Reporters Without Borders

Iranian women's rights activists win first Reporters Without Borders netizen prize with support from Google

Iranian women’s rights activists win first Reporters Without Borders netizen prize with support from Google

Published on Friday 12 March 2010. Updated on Saturday 13 March 2010.
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On the eve of World Day Against Cyber-Censorship and with support from Google, Reporters Without Borders today awarded the first “Netizen Prize” to the Iranian women’s rights activists of the Change for Equality (www.we-change.org) website. Journalist, blogger and activist Parvin Ardalan, one of the site’s founders, received the prize from French journalist Jean-Marie Colombani in a ceremony at the Paris headquarters of Google France.

“We are very pleased that Iran’s women bloggers have been recognised by the first Netizen Prize,” Reporters Without Borders said. “The Internet has been of enormous help in defending freedom and democracy in Iran since President Mahmoud Ahmadinejad’s disputed reelection last June. Most of the photos and video we have seen of the events in Iran were sent via the Internet.”

The press freedom organisation added: “The Iranian blogosphere is every active and deserves strong support. Without these courageous and determined netizens, we would be deprived of information that is essential for understanding our world.”

Google senior vice-president David Drummond said: “Freedom of expression is fundamental for empowering individuals. At Google, we are working so that Internet users are given more information, more choice and more control in as many countries as possible. Supporting the Netizen Prize with Reporters Without Borders and rewarding the courage of the Change for Equality collective offer a new opportunity to promote what we believe in deeply.”

Change for Equality was launched in September 2006 by a group of about 20 women, mostly bloggers and journalists, to promote a campaign for changes to laws that discriminate against women. Three and a half years later, the site has become an authoritative source of information about women’s rights in a society ruled by fundamentalists. The achievements of these online women’s rights activists include helping to challenge a bill making polygamy easier in September 2008 and helping to develop Iranian civil society. More than 50 of the movement’s activists have been summoned, arrested and jailed since the site’s launch.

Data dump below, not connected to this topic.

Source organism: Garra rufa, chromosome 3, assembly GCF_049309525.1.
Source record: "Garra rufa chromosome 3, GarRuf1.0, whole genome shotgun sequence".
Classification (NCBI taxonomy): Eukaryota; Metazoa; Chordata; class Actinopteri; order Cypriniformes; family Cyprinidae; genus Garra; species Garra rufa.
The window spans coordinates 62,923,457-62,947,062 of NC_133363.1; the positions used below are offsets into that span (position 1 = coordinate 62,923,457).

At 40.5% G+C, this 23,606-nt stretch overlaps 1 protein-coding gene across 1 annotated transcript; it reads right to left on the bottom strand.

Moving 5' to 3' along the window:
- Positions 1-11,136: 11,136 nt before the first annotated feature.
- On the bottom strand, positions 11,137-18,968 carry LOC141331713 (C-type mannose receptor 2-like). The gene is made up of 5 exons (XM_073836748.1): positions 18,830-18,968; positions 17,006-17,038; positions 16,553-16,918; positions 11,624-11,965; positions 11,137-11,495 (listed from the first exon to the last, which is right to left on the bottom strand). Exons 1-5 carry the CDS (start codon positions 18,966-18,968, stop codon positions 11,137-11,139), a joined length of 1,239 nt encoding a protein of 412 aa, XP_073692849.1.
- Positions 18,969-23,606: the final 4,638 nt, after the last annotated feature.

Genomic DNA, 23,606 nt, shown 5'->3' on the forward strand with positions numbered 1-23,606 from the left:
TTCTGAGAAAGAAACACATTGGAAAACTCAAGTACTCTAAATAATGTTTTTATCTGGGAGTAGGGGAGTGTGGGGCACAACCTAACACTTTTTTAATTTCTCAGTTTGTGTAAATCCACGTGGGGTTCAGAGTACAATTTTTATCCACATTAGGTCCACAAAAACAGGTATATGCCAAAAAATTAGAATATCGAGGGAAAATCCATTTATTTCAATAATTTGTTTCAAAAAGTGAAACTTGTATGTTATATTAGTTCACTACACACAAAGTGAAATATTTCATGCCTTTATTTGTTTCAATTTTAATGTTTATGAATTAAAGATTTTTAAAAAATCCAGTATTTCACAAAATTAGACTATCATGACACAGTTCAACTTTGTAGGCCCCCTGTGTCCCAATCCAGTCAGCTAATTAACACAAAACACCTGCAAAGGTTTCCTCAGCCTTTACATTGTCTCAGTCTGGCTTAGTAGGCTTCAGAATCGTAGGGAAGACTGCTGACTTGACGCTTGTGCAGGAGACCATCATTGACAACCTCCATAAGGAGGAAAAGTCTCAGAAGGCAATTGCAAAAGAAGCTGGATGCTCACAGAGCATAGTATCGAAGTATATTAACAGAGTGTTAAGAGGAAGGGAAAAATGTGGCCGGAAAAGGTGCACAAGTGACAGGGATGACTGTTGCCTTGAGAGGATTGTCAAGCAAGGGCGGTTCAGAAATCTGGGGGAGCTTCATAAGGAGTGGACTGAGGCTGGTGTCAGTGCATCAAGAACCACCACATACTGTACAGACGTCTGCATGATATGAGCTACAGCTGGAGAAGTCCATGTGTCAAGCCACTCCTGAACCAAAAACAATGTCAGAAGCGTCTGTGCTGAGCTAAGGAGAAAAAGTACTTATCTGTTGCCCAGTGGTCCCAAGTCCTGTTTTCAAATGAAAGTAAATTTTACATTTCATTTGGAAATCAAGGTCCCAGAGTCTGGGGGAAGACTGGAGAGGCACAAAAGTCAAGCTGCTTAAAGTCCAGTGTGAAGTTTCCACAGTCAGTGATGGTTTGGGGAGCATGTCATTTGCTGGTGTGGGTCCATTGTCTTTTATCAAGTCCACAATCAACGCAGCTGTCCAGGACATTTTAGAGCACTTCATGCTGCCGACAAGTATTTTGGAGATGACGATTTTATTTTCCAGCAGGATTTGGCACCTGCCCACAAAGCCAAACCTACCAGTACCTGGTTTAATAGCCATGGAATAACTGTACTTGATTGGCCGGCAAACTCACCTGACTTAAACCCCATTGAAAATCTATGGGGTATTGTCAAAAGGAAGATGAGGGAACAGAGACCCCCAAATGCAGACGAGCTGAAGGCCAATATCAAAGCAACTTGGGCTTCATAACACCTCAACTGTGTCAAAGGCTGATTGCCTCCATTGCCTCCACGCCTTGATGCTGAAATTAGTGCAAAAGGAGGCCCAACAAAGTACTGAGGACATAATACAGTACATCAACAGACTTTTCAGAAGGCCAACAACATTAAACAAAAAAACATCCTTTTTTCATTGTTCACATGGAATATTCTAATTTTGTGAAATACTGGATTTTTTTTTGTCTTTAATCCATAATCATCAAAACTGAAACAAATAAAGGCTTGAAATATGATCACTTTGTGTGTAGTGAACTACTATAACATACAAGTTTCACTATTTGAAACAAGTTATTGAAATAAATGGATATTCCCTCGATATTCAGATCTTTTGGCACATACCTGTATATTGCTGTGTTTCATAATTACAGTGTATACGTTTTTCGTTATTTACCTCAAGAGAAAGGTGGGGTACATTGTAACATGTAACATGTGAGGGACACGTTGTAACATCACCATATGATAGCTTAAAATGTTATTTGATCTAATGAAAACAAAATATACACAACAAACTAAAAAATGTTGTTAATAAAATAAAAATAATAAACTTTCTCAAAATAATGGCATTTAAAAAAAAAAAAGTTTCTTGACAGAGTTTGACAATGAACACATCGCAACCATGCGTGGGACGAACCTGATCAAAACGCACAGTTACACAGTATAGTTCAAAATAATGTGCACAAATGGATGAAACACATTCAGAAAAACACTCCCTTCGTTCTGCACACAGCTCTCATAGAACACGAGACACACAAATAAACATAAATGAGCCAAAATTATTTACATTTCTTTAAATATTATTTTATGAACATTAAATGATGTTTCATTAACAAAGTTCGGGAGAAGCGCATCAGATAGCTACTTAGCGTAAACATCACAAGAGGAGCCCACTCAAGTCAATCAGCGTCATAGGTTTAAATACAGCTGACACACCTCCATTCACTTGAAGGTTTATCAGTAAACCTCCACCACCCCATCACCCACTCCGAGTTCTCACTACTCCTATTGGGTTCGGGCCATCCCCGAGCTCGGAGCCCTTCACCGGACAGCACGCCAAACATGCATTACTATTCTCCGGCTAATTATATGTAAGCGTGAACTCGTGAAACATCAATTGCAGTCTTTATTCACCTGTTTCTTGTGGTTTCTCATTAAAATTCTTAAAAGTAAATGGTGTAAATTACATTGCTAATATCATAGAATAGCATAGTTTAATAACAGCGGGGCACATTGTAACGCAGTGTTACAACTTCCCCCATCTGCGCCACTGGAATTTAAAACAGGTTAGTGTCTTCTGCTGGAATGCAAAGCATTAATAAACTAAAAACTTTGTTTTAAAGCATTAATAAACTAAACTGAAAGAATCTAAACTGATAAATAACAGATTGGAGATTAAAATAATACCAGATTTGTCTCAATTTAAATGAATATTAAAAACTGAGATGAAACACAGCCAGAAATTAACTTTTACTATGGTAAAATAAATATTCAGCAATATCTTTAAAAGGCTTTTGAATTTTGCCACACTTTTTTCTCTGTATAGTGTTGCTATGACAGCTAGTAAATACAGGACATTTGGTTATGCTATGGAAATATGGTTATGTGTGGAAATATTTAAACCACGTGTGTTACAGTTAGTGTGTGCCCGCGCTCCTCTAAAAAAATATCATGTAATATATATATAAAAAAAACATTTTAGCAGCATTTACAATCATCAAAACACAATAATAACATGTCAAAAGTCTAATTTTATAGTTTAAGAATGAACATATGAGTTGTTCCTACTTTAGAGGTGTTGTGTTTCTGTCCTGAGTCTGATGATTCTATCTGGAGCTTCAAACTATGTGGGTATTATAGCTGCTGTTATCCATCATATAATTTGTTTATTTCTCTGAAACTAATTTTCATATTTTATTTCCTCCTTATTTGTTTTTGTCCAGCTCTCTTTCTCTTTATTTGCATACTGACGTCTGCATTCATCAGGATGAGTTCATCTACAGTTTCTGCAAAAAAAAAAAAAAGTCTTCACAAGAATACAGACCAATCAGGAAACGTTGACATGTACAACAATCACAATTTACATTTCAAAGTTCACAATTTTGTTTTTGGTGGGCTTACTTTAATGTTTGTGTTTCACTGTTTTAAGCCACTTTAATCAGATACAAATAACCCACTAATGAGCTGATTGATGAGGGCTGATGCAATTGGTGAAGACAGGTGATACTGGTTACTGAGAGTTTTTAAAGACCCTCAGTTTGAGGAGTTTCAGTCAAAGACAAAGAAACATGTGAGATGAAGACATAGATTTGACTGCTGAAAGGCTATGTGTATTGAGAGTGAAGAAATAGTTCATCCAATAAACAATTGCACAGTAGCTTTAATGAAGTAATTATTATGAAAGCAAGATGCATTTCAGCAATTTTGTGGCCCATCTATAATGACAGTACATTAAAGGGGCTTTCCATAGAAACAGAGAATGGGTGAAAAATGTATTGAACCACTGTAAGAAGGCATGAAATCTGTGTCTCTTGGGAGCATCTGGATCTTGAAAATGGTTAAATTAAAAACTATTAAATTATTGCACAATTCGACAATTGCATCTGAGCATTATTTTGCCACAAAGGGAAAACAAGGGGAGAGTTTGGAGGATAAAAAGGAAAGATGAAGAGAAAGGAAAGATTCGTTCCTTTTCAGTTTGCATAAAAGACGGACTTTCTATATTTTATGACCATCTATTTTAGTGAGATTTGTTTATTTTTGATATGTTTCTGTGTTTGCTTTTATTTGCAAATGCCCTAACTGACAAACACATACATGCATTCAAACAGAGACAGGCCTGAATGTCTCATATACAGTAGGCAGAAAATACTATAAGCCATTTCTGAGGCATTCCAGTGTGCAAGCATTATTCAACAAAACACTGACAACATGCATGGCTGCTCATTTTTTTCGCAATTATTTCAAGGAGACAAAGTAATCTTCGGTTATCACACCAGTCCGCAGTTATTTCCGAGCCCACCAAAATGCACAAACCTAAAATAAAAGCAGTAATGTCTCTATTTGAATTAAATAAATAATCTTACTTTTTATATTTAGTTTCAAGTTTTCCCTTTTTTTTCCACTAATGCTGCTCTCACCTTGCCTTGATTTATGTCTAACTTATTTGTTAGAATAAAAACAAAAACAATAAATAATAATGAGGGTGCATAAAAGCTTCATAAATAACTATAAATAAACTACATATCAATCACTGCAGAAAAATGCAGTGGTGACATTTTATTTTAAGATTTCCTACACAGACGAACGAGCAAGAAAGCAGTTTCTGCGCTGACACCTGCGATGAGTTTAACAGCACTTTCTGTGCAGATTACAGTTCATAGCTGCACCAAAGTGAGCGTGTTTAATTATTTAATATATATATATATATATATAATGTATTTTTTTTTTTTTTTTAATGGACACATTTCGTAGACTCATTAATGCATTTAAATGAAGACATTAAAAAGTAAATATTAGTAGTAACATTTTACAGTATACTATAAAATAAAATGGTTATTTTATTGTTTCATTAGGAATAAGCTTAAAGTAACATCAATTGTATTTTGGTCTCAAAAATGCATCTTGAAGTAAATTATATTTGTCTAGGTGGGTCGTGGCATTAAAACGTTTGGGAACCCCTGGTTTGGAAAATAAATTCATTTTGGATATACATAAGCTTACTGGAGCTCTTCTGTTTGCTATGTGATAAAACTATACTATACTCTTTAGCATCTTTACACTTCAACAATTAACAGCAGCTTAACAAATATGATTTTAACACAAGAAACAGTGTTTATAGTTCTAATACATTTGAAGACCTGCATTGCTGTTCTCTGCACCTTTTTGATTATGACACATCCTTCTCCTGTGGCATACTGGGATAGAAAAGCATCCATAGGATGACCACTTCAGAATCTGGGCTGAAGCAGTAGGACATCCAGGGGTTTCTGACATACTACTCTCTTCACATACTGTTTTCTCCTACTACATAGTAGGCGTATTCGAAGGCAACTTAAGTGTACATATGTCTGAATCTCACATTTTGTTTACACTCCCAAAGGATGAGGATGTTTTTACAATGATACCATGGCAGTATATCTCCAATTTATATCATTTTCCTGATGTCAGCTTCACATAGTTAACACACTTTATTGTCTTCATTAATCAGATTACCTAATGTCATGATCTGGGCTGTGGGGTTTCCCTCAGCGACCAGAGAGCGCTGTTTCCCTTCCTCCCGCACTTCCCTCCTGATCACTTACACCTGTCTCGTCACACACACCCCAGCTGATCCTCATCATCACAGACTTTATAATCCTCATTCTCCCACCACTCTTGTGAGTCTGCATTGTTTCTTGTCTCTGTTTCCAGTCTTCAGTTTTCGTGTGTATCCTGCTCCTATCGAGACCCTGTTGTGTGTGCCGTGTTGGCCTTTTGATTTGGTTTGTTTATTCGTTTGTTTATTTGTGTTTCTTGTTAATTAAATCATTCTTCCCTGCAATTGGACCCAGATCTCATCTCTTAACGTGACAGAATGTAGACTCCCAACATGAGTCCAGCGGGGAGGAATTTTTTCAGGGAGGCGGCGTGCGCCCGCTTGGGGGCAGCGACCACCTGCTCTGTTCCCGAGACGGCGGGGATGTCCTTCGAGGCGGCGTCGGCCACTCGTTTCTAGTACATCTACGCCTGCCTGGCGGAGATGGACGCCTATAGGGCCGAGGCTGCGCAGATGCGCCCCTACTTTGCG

Accepting the award, Parvin Ardalan said: “This prize is not just for single website. It rewards the efforts of all those who fight for free expression in Iran. Some of them are in prison. I dedicate this prize to them.”

The Reporters Without Borders Netizen Prize will be awarded annually to a blogger, online journalist or cyber-dissident who has helped to promote freedom of expression on the Internet.

The nominees for this year’s prize were Yoani Sánchez (Cuba), Tan Zuoren (China), Tamer Mabrouk (Egypt), Ingushetiyaru.org (Russia) and Nguyen Tien Trung (Vietnam).

World Day Against Cyber-Censorship is celebrated every 12 March with the aim of rallying support for a single Internet without restrictions and accessible to all. Reporters Without Borders marks the event by issuing an updated version of its “Enemies of the Internet,” a list of the countries that are the worst offenders as regards restricting online access.

More and more governments threaten online free expression and take concrete measures to limit it. Access to Google and YouTube is currently blocked in 25 countries.

PRESS FREEDOM INDEX

INTERNET ENEMIES

COUNTRY FILES

The enemies of the internet

cybercensorship

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